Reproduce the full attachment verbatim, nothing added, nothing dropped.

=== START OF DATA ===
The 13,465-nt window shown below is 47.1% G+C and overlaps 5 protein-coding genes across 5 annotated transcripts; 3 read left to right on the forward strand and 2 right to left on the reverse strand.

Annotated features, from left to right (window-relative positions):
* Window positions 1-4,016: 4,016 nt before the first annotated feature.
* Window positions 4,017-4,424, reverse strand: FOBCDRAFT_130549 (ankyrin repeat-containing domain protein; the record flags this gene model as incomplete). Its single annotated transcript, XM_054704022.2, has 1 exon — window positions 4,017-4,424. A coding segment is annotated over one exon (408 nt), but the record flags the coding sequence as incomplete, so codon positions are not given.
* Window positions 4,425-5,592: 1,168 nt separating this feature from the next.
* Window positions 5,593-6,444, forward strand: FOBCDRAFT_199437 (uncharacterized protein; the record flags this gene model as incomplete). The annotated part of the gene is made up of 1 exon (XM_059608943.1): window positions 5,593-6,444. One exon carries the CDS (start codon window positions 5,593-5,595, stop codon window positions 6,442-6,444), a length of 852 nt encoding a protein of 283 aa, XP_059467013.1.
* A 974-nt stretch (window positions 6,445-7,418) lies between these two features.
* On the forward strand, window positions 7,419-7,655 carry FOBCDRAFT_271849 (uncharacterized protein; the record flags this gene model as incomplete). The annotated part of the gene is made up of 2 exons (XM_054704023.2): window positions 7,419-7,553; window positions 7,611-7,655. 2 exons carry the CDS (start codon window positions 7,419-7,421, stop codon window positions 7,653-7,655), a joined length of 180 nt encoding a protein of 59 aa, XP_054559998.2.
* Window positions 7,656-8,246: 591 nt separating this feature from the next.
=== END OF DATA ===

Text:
The 13,465-nt window shown below is 47.1% G+C and overlaps 5 protein-coding genes across 5 annotated transcripts; 3 read left to right on the forward strand and 2 right to left on the reverse strand.

Annotated features, from left to right (window-relative positions):
* Window positions 1-4,016: 4,016 nt before the first annotated feature.
* Window positions 4,017-4,424, reverse strand: FOBCDRAFT_130549 (ankyrin repeat-containing domain protein; the record flags this gene model as incomplete). Its single annotated transcript, XM_054704022.2, has 1 exon — window positions 4,017-4,424. A coding segment is annotated over one exon (408 nt), but the record flags the coding sequence as incomplete, so codon positions are not given.
* Window positions 4,425-5,592: 1,168 nt separating this feature from the next.
* Window positions 5,593-6,444, forward strand: FOBCDRAFT_199437 (uncharacterized protein; the record flags this gene model as incomplete). The annotated part of the gene is made up of 1 exon (XM_059608943.1): window positions 5,593-6,444. One exon carries the CDS (start codon window positions 5,593-5,595, stop codon window positions 6,442-6,444), a length of 852 nt encoding a protein of 283 aa, XP_059467013.1.
* A 974-nt stretch (window positions 6,445-7,418) lies between these two features.
* On the forward strand, window positions 7,419-7,655 carry FOBCDRAFT_271849 (uncharacterized protein; the record flags this gene model as incomplete). The annotated part of the gene is made up of 2 exons (XM_054704023.2): window positions 7,419-7,553; window positions 7,611-7,655. 2 exons carry the CDS (start codon window positions 7,419-7,421, stop codon window positions 7,653-7,655), a joined length of 180 nt encoding a protein of 59 aa, XP_054559998.2.
* Window positions 7,656-8,246: 591 nt separating this feature from the next.